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Dissertation zugänglich unter
URN: urn:nbn:de:gbv:18-82490
URL: http://ediss.sub.uni-hamburg.de/volltexte/2016/8249/


Dissensual Operations: Bruce Andrews and the Problem of Political Subjectivity in Post-Avant-Garde Aesthetic Politics and Praxis

Dissensuelle Operationen: Bruce Andrews und das Problem der politischen Subjektivität in der post-avantgardistischen ästhetischen Politik und Praxis

Büscher-Ulbrich, Dennis

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 Dokument 1.pdf (3.752 KB) 


SWD-Schlagwörter: Lyrik , Avantgarde , Kritische Theorie , Neoliberalismus , Ideologie , Aufführung , Improvisation , Kritik , Marx, Karl , Kant , Immanuel , Politik
Freie Schlagwörter (Deutsch): Bruce Andrews , Louis Althusser , Jacques Rancière , Language Poetry
Freie Schlagwörter (Englisch): Bruce Andrews , Louis Althusser , Jacques Rancière , Language Poetry
Basisklassifikation: 89.05 , 71.60 , 18.06 , 17.00 , 17.73
Institut: Sprach-, Literatur- und Medienwissenschaften
DDC-Sachgruppe: Englische Literatur Amerikas
Dokumentart: Dissertation
Hauptberichter: Rodenberg, Hans-Peter (Prof. Dr.)
Sprache: Englisch
Tag der mündlichen Prüfung: 18.04.2012
Erstellungsjahr: 2016
Publikationsdatum: 19.12.2016
Kurzfassung auf Englisch: The following dissertation is the first full-length study of contemporary post-avant-garde poet and critical theorist Bruce Andrews and brings to bear a decidedly post-Marxist framework on one of the most rigorously politicized and prolific bodies of North American avant-garde poetry and performance to have emerged from (and since) the Language Poetry of the 1970s and 1980s. Highlighting the singularity of Andrews’s aesthetico-political stance and poetic practice (vis-à-vis other Language Poets), the dissertation offers a theoretically-inclined and broadly Rancièrean reading of key texts and performances from the 1970s to the present to demonstrate what ties Andrews’s post-vanguardism to emancipatory politics. Engaging the decidedly post-Althusserian thought of Rancière, it argues that Andrews’s radical rethinking and appropriation of Brechtian, Adornian, Debordian, Barthesian, and Althusserian paradigms is well suited to contest a post-political social formation that presents itself as both non-ideological and non-antagonistic. The dissertation amply demonstrates how Andrews seeks to critique and render perceptible the totality of late capitalist social relations and the disavowed historical contingency of today’s neoliberal consensus by soliciting a ‘dissensual’ mode of reading/listening to the social that would capacitate the subject of that experience in such a way as to facilitate a process of political subjectivization.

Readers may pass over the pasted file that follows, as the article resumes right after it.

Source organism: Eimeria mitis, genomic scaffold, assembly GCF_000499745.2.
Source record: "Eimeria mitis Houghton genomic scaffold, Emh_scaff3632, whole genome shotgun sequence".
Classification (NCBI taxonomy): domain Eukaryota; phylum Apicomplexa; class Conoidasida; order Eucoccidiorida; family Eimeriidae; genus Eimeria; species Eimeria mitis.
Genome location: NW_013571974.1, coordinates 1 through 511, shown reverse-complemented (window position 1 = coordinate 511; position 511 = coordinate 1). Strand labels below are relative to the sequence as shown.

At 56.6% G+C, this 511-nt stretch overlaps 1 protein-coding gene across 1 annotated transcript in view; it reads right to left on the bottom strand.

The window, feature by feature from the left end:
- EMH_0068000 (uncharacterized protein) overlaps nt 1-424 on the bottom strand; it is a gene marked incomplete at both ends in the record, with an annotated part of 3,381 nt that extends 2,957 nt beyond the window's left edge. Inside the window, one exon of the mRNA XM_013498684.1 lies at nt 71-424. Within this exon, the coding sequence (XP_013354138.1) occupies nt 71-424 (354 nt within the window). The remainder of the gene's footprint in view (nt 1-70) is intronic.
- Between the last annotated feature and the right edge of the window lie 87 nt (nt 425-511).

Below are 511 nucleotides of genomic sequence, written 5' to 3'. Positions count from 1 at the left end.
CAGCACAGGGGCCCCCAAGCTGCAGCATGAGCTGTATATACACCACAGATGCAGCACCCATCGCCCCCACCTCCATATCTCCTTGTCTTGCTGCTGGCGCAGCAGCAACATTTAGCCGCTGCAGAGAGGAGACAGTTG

Continuing the radical tradition of politicized avant-gardism, while significantly departing from both the meta-political (Hegelian-Marxist) paradigm of the historical avant-garde, as defined by Peter Bürger, and what Jacques Rancière has shown to be ‘entropies’ of certain postwar conceptualizations of the avant-garde, Andrews’s aesthetic politics and cultural praxis instead centers on a radicalized (post-Althusserian) notion of critical reader-response and discourse theory turned poetic practice. Ironically, while Language Poetry’s continued institutionalization and canonization in the 1990s and 2000s has secured a non-marginal place for Andrews’s work and his role as co-editor of L=A=N=G=U=A=G=E, the specificity of both his aesthetico-political stance and poetic practice have often been sidelined or ignored, which the dissertation seeks to correct. It thus combines and, at times, oscillates between critical-theoretical reflection, or conceptual labor, and symptomatic readings of key Andrews texts and performances, including such works as Edge (1973), Give Em Enough Rope (1987), I Don’t Have Any Paper So Shut Up (Or, Social Romanticism) (1992), Divestiture—A (1994), Ex Why Zee (1995), Blood, Full Tank (2007) and You Can’t Have Everything … Where Would You Put It! (2011). In light of the formalist cliché of and critical focus on ‘difficulty,’ the dissertation demonstrates Andrews’s montage-based work to be, in fact, dissonant rather than difficult, and to be well suited to contest a post-political social formation that presents itself as both non-ideological and non-antagonistic, where ‘consensus’ has come to mean the ideological eclipse of an identity constituted through polemicizing over the common.

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